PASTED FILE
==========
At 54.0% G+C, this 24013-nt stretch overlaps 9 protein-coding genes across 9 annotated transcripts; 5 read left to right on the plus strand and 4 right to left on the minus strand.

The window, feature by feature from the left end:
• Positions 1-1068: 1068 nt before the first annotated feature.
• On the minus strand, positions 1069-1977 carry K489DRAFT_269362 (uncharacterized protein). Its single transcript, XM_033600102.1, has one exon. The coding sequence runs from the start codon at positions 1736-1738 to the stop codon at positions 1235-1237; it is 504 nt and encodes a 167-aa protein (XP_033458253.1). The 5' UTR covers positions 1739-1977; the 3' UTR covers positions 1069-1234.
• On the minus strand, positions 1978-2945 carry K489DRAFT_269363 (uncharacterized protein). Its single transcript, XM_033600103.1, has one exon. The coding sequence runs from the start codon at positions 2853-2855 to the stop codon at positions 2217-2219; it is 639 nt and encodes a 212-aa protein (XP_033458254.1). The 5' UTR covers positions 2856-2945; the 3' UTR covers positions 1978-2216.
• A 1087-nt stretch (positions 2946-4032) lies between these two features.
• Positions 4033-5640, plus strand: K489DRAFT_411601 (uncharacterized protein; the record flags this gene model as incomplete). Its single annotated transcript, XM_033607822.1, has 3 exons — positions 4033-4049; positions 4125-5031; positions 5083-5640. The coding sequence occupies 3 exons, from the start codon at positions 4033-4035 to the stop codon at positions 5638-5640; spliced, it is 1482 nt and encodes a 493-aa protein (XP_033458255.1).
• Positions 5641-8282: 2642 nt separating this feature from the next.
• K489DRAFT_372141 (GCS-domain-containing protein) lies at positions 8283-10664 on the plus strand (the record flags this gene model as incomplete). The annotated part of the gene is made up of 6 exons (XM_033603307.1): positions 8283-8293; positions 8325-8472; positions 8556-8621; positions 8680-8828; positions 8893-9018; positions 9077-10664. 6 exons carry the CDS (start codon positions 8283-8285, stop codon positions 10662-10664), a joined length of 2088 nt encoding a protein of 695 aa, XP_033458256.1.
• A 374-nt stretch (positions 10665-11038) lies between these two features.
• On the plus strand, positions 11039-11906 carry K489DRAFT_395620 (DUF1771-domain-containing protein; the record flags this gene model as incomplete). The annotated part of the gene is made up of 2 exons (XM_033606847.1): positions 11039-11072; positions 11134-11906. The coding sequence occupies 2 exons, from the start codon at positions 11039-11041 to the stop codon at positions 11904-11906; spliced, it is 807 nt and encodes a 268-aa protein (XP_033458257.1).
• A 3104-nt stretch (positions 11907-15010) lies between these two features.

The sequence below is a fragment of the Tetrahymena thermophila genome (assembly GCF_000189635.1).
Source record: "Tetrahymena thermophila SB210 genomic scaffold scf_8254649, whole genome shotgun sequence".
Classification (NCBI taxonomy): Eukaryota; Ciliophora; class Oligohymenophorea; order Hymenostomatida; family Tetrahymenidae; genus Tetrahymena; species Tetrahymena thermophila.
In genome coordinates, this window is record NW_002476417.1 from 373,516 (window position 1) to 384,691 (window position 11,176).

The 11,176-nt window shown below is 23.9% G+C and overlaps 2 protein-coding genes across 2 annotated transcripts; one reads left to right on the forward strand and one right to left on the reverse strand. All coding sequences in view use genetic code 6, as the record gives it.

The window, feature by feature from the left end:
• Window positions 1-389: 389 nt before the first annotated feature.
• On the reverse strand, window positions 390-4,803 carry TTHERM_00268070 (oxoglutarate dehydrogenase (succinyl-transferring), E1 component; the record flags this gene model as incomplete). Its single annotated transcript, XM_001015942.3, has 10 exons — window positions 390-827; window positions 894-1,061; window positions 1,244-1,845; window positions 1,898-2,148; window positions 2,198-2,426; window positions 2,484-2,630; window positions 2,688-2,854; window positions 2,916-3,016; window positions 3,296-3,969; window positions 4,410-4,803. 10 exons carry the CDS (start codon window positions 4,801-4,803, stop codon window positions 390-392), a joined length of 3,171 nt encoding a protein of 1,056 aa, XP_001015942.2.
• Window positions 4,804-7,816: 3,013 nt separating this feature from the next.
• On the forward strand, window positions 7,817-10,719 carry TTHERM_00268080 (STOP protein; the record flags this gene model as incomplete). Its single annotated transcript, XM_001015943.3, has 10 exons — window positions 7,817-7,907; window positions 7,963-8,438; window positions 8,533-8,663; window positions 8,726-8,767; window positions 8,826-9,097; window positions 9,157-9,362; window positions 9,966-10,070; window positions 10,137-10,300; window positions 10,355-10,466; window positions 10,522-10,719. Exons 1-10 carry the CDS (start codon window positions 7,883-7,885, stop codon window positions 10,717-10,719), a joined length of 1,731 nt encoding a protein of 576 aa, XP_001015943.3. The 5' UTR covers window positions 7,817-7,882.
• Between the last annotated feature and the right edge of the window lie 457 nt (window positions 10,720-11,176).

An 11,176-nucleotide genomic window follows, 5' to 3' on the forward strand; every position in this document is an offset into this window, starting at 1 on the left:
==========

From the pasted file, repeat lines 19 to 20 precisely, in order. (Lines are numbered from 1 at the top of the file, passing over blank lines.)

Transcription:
• Window positions 1-389: 389 nt before the first annotated feature.
• On the reverse strand, window positions 390-4,803 carry TTHERM_00268070 (oxoglutarate dehydrogenase (succinyl-transferring), E1 component; the record flags this gene model as incomplete). Its single annotated transcript, XM_001015942.3, has 10 exons — window positions 390-827; window positions 894-1,061; window positions 1,244-1,845; window positions 1,898-2,148; window positions 2,198-2,426; window positions 2,484-2,630; window positions 2,688-2,854; window positions 2,916-3,016; window positions 3,296-3,969; window positions 4,410-4,803. 10 exons carry the CDS (start codon window positions 4,801-4,803, stop codon window positions 390-392), a joined length of 3,171 nt encoding a protein of 1,056 aa, XP_001015942.2.